Molecular diagnostic and genetic characterization of highly pathogenic viruses: Application during Crimean-Congo haemorrhagic fever virus outbreaks in Eastern Europe and the Middle East

Institut Pasteur, Unit of Epidemiology and Pathophysiology of Oncogenic Viruses, Paris, France
Clinical Microbiology and Infection (Impact Factor: 5.77). 10/2012; 19(2). DOI: 10.1111/1469-0691.12075
Source: PubMed


Several haemorrhagic fevers are caused by highly pathogenic viruses that must be handled in Biosafety level 4 (BSL-4) containment. These zoonotic infections have an important impact on public health and the development of a rapid and differential diagnosis in case of outbreak in risk areas represents a critical priority. We have demonstrated the potential of a DNA resequencing microarray (PathogenID v2.0) for this purpose. The microarray was first validated in vitro using supernatants of cells infected with prototype strains from five different families of BSL-4 viruses (e.g. families Arenaviridae, Bunyaviridae, Filoviridae, Flaviviridae and Paramyxoviridae). RNA was amplified based on isothermal amplification by Phi29 polymerase before hybridization. We were able to detect and characterize Nipah virus and Crimean-Congo haemorrhagic fever virus (CCHFV) in the brains of experimentally infected animals. CCHFV was finally used as a paradigm for epidemics because of recent outbreaks in Turkey, Kosovo and Iran. Viral variants present in human sera were characterized by BLASTN analysis. Sensitivity was estimated to be 10(5) -10(6) PFU/mL of hybridized cDNA. Detection specificity was limited to viral sequences having ∼13-14% of global divergence with the tiled sequence, or stretches of ∼20 identical nucleotides. These results highlight the benefits of using the PathogenID v2.0 resequencing microarray to characterize geographical variants in the follow-up of haemorrhagic fever epidemics; to manage patients and protect communities; and in cases of bioterrorism.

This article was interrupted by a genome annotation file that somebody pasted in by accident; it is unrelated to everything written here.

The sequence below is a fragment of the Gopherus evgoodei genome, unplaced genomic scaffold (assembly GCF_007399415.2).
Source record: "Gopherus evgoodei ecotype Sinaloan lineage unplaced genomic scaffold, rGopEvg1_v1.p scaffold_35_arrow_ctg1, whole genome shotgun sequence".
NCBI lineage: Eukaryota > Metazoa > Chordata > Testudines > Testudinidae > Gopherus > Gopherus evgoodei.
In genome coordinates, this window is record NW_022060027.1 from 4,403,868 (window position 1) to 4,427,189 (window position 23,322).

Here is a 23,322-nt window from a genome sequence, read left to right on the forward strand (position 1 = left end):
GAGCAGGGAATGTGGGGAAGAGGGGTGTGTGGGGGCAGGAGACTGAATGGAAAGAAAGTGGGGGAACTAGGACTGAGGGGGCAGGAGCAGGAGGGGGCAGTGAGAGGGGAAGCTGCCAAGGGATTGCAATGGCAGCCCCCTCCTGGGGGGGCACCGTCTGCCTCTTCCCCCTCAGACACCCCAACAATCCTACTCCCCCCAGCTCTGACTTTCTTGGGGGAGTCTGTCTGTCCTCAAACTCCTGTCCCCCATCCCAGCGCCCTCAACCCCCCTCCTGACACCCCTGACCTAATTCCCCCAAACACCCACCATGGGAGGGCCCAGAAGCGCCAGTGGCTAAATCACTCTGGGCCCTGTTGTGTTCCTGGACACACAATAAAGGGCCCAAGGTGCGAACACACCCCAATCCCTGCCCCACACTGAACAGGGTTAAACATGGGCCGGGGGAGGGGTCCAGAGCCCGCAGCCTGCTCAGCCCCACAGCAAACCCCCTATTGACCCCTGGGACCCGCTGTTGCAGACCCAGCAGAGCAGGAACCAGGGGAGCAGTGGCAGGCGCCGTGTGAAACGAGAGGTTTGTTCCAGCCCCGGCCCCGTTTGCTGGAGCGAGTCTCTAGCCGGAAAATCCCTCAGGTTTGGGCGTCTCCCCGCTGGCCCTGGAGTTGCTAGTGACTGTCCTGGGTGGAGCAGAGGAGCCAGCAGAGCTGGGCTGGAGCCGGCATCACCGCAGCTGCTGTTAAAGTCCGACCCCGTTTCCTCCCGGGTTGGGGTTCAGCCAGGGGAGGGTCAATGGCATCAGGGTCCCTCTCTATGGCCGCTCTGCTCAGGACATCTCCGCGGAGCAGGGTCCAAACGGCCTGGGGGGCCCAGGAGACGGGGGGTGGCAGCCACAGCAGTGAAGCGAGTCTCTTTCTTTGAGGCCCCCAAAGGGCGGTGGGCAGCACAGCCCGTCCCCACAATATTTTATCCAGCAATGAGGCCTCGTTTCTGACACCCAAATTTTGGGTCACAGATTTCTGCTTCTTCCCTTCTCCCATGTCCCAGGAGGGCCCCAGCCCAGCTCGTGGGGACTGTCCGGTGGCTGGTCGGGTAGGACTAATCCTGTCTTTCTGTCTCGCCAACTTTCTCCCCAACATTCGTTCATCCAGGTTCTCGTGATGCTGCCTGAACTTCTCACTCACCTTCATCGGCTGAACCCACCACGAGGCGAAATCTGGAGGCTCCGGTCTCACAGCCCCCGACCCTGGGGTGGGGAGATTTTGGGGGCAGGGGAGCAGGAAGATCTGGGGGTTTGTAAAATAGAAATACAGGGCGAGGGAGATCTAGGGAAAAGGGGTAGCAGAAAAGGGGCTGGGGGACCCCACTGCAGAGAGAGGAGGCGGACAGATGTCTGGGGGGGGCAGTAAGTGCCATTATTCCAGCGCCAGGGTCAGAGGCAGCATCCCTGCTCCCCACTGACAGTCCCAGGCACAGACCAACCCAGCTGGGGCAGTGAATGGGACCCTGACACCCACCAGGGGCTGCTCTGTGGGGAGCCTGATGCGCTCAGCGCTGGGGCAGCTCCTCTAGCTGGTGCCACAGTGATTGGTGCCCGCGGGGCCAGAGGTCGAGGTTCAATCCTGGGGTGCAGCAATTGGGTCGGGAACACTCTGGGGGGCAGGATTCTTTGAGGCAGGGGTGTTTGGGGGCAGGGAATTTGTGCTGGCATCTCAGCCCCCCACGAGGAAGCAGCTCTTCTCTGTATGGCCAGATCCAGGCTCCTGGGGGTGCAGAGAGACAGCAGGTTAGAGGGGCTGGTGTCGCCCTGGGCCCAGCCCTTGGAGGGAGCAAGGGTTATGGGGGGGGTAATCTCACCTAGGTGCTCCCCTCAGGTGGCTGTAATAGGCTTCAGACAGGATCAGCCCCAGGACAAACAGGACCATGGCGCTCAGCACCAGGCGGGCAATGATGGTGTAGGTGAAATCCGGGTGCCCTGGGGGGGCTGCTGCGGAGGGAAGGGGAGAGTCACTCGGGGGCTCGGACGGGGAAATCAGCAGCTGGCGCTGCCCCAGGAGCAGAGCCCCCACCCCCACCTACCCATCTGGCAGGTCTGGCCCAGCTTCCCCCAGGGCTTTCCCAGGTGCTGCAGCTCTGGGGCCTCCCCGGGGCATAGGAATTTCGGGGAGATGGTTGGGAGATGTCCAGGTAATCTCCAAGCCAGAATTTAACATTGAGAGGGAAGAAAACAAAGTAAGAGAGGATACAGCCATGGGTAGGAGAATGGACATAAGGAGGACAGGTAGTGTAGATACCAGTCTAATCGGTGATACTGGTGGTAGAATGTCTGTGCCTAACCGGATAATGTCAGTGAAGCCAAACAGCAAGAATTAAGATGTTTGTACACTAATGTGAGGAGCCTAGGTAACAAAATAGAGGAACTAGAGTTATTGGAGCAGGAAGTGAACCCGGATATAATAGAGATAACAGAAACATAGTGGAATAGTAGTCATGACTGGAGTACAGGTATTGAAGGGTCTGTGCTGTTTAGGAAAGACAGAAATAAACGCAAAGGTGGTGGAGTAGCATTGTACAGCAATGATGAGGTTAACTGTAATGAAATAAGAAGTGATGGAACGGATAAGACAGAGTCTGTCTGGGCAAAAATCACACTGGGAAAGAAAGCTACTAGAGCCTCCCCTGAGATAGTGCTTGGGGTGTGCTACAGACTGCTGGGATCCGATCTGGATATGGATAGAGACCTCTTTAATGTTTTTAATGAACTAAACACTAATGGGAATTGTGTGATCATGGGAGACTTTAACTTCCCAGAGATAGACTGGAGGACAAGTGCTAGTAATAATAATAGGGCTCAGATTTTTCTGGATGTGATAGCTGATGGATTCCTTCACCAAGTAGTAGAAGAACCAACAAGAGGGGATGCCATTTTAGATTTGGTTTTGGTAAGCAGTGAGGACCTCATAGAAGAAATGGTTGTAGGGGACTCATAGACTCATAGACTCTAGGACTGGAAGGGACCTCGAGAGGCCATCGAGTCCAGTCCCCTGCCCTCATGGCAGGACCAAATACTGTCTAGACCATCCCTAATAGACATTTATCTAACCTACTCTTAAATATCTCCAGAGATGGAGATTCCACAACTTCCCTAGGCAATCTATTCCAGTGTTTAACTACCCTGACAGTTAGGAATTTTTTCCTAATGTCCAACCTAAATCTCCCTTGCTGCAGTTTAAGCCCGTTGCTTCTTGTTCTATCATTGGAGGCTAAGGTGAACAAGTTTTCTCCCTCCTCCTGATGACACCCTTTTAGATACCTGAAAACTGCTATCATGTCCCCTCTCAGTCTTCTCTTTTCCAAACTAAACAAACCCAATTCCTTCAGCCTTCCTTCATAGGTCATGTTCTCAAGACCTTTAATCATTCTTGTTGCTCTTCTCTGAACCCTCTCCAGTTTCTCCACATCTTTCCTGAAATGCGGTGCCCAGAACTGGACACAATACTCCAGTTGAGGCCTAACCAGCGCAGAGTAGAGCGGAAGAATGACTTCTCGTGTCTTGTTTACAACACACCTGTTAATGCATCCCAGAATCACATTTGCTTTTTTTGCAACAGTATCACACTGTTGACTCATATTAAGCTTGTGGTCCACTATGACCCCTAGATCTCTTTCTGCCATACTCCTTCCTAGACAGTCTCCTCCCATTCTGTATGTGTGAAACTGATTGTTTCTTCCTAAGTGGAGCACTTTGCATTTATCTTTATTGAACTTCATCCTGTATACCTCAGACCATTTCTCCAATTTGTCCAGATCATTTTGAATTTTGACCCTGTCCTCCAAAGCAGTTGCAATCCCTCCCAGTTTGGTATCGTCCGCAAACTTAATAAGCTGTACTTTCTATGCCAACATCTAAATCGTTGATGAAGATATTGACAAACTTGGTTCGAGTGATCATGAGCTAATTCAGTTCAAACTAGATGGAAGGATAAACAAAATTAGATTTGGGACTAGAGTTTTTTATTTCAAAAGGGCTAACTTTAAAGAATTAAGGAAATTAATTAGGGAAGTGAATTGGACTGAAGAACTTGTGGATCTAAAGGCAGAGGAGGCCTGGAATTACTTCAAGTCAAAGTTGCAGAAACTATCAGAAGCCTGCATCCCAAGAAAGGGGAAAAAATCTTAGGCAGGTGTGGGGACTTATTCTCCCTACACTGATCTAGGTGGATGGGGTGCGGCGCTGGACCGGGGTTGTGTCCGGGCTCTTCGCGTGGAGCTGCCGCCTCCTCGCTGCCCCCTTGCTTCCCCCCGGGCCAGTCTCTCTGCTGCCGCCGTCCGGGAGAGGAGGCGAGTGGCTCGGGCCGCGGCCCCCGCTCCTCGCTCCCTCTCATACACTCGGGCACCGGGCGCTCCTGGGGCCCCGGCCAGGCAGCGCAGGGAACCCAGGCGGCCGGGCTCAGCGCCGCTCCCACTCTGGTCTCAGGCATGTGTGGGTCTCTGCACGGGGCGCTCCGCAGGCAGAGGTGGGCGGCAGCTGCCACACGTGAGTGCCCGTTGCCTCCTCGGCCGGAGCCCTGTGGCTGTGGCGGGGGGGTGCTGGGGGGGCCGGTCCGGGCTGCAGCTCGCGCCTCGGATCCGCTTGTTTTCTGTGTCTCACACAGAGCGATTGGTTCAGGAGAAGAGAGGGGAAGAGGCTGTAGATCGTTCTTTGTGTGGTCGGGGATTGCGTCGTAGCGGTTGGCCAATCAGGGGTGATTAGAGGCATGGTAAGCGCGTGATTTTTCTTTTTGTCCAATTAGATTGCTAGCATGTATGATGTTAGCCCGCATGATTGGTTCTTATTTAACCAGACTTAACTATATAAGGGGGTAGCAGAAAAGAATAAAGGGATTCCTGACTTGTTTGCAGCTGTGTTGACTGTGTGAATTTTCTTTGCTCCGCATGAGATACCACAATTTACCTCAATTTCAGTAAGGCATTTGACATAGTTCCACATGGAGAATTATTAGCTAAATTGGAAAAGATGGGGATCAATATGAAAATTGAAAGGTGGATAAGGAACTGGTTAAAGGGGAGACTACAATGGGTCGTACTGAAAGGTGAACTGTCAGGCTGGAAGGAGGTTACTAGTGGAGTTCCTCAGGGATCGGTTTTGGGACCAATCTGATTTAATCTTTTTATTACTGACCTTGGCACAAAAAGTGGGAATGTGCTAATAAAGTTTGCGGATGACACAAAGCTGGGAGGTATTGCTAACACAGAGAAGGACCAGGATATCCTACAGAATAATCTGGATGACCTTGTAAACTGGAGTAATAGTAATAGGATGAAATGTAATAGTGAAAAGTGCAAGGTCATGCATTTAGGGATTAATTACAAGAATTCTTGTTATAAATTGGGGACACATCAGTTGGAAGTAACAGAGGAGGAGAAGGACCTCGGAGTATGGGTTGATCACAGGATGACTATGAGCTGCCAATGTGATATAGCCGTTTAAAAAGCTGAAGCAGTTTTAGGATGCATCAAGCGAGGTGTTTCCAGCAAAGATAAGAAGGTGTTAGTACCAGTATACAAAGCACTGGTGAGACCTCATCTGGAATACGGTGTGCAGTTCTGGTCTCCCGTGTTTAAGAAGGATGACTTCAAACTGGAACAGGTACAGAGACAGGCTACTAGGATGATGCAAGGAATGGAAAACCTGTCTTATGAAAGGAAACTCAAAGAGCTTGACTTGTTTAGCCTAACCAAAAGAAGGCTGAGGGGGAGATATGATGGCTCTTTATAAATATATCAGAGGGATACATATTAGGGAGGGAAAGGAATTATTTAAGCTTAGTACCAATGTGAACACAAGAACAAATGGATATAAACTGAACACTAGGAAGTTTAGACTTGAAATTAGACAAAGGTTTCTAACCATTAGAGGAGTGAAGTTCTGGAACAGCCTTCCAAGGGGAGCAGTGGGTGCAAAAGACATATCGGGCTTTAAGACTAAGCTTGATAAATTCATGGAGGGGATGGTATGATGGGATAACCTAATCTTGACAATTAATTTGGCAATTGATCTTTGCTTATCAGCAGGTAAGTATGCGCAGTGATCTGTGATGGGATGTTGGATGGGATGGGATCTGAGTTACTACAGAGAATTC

Download full-text


Available from: Tatjana Avsic Zupanc, Aug 21, 2015